Canadian author and explorer Wade Davis has won Britain's top non-fiction literary honour for his account of a doomed ascent of Mount Everest.
Davis won the £20,000 ($32,000 Cdn) Samuel Johnson Prize at a ceremony in London on Monday for his book Into the Silence: The Great War, Mallory and the Conquest of Everest.
Noted writer Davis is a mountaineer, ethnobotanist and explorer-in-residence for the National Geographic Society.
In Into the Silence, Davis revisits the tale of British mountaineer George Mallory, who famously declared he wanted to climb Everest — the world's highest peak — "because it is there." The attempt resulted in his death in 1924, with people still debating nearly a century later whether he ever reached the summit.
A product of more than a decade of research and writing, Davis' book explores Mallory's expedition deeper by delving into its wider context: those early days of mountaineering and the backdrop of the attempt following the First World War and against the backdrop of British imperialism.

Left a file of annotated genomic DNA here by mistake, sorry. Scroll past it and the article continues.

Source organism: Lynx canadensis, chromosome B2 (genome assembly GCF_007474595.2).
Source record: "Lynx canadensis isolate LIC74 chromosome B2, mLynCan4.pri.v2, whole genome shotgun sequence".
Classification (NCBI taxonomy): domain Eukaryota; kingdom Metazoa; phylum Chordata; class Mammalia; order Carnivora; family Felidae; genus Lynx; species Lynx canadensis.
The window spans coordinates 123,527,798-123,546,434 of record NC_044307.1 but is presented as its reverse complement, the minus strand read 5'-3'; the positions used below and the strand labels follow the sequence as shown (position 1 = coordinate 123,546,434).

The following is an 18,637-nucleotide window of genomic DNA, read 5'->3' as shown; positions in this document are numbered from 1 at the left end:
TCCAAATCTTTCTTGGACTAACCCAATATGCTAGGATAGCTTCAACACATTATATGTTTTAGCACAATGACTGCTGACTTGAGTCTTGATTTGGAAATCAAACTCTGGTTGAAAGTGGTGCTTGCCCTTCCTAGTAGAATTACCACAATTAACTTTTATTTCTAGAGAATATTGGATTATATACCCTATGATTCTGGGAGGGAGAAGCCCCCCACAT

Into the Silence is "an exciting story of human endeavour imbued with deep historical significance," said British MP David Willetts, who chaired the judging panel.
"This fascinating historical narrative of a great adventure manages to shed new light on events and stories we thought we already knew," he said.
"Wade's scrupulous use of sources and attention to detail, combined with his storytelling skills and ability to enter into the minds of the people he is writing about, make this a thoroughly enlightening and enjoyable book."
Davis, whose oeuvre includes books such as The Serpent and the Rainbow, The Wayfinders and the documentary series Light at the Edge of the World, is also a 2012 nominee for the Governor General's Literary Prize and was a contender for this year's Charles Taylor Prize for Literary Non-Fiction.